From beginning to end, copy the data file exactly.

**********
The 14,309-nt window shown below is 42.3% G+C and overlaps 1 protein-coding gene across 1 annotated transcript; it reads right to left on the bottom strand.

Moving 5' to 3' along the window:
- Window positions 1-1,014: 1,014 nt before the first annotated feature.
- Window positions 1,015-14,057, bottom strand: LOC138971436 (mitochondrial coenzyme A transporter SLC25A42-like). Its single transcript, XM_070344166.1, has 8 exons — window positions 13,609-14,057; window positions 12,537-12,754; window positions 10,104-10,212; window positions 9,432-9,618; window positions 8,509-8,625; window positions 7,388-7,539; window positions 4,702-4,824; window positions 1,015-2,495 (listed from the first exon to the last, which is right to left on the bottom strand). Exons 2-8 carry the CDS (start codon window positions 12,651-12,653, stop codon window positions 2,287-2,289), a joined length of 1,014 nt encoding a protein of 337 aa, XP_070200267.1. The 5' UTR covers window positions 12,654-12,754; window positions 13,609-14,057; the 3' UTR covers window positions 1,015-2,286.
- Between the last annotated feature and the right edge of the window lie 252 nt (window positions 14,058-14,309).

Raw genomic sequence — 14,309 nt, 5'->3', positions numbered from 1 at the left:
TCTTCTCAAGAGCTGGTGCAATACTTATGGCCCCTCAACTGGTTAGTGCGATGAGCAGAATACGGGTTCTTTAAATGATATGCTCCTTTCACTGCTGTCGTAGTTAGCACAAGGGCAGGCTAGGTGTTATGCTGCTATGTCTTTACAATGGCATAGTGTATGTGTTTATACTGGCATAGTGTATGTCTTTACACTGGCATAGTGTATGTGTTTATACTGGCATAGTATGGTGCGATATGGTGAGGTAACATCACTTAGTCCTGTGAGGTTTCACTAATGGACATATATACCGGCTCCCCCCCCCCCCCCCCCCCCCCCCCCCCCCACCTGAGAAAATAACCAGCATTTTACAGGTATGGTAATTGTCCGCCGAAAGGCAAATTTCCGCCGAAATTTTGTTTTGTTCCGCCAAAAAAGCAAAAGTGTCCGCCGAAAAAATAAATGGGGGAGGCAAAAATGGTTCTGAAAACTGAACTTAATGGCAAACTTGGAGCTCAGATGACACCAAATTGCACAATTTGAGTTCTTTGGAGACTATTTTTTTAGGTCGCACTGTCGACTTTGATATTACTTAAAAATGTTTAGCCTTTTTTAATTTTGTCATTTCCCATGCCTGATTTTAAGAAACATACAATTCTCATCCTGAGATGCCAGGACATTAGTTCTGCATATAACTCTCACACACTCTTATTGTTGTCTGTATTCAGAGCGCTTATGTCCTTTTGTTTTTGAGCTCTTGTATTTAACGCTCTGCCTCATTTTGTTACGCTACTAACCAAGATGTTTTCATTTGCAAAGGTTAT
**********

The 14,309-nt window shown below is 42.3% G+C and overlaps 1 protein-coding gene across 1 annotated transcript; it reads right to left on the bottom strand.

Moving 5' to 3' along the window:
- Window positions 1-1,014: 1,014 nt before the first annotated feature.
- Window positions 1,015-14,057, bottom strand: LOC138971436 (mitochondrial coenzyme A transporter SLC25A42-like). Its single transcript, XM_070344166.1, has 8 exons — window positions 13,609-14,057; window positions 12,537-12,754; window positions 10,104-10,212; window positions 9,432-9,618; window positions 8,509-8,625; window positions 7,388-7,539; window positions 4,702-4,824; window positions 1,015-2,495 (listed from the first exon to the last, which is right to left on the bottom strand). Exons 2-8 carry the CDS (start codon window positions 12,651-12,653, stop codon window positions 2,287-2,289), a joined length of 1,014 nt encoding a protein of 337 aa, XP_070200267.1. The 5' UTR covers window positions 12,654-12,754; window positions 13,609-14,057; the 3' UTR covers window positions 1,015-2,286.
- Between the last annotated feature and the right edge of the window lie 252 nt (window positions 14,058-14,309).

Raw genomic sequence — 14,309 nt, 5'->3', positions numbered from 1 at the left:
TCTTCTCAAGAGCTGGTGCAATACTTATGGCCCCTCAACTGGTTAGTGCGATGAGCAGAATACGGGTTCTTTAAATGATATGCTCCTTTCACTGCTGTCGTAGTTAGCACAAGGGCAGGCTAGGTGTTATGCTGCTATGTCTTTACAATGGCATAGTGTATGTGTTTATACTGGCATAGTGTATGTCTTTACACTGGCATAGTGTATGTGTTTATACTGGCATAGTATGGTGCGATATGGTGAGGTAACATCACTTAGTCCTGTGAGGTTTCACTAATGGACATATATACCGGCTCCCCCCCCCCCCCCCCCCCCCCCCCCCCCCACCTGAGAAAATAACCAGCATTTTACAGGTATGGTAATTGTCCGCCGAAAGGCAAATTTCCGCCGAAATTTTGTTTTGTTCCGCCAAAAAAGCAAAAGTGTCCGCCGAAAAAATAAATGGGGGAGGCAAAAATGGTTCTGAAAACTGAACTTAATGGCAAACTTGGAGCTCAGATGACACCAAATTGCACAATTTGAGTTCTTTGGAGACTATTTTTTTAGGTCGCACTGTCGACTTTGATATTACTTAAAAATGTTTAGCCTTTTTTAATTTTGTCATTTCCCATGCCTGATTTTAAGAAACATACAATTCTCATCCTGAGATGCCAGGACATTAGTTCTGCATATAACTCTCACACACTCTTATTGTTGTCTGTATTCAGAGCGCTTATGTCCTTTTGTTTTTGAGCTCTTGTATTTAACGCTCTGCCTCATTTTGTTACGCTACTAACCAAGATGTTTTCATTTGCAAAGGTTAT